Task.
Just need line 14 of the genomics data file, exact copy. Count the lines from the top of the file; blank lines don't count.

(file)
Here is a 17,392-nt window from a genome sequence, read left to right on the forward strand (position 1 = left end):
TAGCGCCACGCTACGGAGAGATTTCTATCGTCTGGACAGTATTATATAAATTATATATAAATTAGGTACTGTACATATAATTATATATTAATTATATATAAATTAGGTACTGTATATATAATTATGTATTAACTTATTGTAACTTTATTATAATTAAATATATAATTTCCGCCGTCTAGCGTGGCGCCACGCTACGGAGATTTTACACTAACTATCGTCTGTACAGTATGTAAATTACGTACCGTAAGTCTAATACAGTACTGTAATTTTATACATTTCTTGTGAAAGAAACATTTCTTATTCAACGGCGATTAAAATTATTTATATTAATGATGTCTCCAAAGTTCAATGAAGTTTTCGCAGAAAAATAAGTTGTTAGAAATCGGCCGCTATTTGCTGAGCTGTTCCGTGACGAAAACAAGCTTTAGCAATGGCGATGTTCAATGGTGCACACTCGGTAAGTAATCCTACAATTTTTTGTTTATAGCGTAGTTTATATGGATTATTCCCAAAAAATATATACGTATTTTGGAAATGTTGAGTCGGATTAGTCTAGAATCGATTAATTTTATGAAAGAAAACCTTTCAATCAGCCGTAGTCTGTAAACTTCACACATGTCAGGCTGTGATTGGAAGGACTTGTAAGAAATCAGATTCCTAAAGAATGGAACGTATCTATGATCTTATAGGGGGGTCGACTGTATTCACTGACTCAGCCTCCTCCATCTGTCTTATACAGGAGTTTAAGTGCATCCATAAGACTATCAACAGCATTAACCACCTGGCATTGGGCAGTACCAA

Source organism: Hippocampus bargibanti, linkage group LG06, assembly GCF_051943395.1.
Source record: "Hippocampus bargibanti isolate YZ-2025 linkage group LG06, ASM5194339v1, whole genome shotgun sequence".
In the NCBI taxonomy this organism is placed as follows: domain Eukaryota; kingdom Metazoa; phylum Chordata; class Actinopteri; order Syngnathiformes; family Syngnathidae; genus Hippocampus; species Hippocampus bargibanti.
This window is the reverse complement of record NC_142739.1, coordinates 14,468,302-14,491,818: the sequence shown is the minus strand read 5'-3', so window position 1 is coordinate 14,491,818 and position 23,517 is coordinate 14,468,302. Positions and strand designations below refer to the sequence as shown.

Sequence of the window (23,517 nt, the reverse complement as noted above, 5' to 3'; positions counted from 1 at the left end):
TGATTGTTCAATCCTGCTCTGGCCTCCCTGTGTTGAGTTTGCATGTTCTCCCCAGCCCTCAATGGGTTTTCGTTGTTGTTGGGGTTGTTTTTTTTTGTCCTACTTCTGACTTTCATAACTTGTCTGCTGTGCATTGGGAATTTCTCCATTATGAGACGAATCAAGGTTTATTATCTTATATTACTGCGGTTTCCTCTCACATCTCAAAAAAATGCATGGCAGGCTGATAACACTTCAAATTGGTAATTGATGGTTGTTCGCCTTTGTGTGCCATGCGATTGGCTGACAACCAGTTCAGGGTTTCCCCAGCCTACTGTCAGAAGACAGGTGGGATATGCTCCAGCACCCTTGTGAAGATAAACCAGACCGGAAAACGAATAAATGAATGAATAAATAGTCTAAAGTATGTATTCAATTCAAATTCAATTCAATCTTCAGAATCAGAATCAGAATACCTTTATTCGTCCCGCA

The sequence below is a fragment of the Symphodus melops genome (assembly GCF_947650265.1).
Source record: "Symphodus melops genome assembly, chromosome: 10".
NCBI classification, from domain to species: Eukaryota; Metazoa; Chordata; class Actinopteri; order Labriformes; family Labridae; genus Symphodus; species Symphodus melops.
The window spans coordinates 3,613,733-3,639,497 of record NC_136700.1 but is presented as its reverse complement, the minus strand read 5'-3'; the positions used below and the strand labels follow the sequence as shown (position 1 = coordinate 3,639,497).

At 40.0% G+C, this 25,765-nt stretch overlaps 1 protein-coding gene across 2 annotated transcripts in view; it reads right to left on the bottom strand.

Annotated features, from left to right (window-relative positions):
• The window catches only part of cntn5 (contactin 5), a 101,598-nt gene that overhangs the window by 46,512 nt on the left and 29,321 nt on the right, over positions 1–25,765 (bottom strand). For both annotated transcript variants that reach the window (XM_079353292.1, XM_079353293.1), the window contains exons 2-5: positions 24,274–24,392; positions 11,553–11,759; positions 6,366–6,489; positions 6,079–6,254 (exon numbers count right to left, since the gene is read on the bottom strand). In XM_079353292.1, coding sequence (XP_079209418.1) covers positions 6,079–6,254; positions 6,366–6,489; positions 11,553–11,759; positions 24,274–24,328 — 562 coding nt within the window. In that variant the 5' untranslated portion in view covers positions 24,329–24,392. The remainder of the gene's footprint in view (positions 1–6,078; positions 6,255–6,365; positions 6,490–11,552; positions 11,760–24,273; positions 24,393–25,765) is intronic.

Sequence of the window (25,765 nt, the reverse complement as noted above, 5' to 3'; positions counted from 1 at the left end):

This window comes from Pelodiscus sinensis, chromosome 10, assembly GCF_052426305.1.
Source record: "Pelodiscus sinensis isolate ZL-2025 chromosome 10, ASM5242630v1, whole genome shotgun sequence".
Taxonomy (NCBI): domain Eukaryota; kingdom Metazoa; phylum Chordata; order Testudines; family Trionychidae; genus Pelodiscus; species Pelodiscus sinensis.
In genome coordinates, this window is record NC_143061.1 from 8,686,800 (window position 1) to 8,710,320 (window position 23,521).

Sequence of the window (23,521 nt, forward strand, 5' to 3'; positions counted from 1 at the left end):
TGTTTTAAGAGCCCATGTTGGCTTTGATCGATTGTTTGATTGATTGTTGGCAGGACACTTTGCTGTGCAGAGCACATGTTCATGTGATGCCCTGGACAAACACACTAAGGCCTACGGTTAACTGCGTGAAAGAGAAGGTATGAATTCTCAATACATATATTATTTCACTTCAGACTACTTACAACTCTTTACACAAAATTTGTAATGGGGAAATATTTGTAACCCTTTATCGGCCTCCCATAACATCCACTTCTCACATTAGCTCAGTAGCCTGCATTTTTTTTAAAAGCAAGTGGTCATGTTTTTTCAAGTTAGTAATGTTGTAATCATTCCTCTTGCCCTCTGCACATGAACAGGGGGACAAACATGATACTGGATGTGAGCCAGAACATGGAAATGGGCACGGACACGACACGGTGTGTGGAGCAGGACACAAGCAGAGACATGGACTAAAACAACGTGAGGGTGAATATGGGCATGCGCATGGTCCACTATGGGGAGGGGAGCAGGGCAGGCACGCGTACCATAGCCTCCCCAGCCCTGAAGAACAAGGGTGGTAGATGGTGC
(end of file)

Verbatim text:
Annotated features, from left to right (window-relative positions):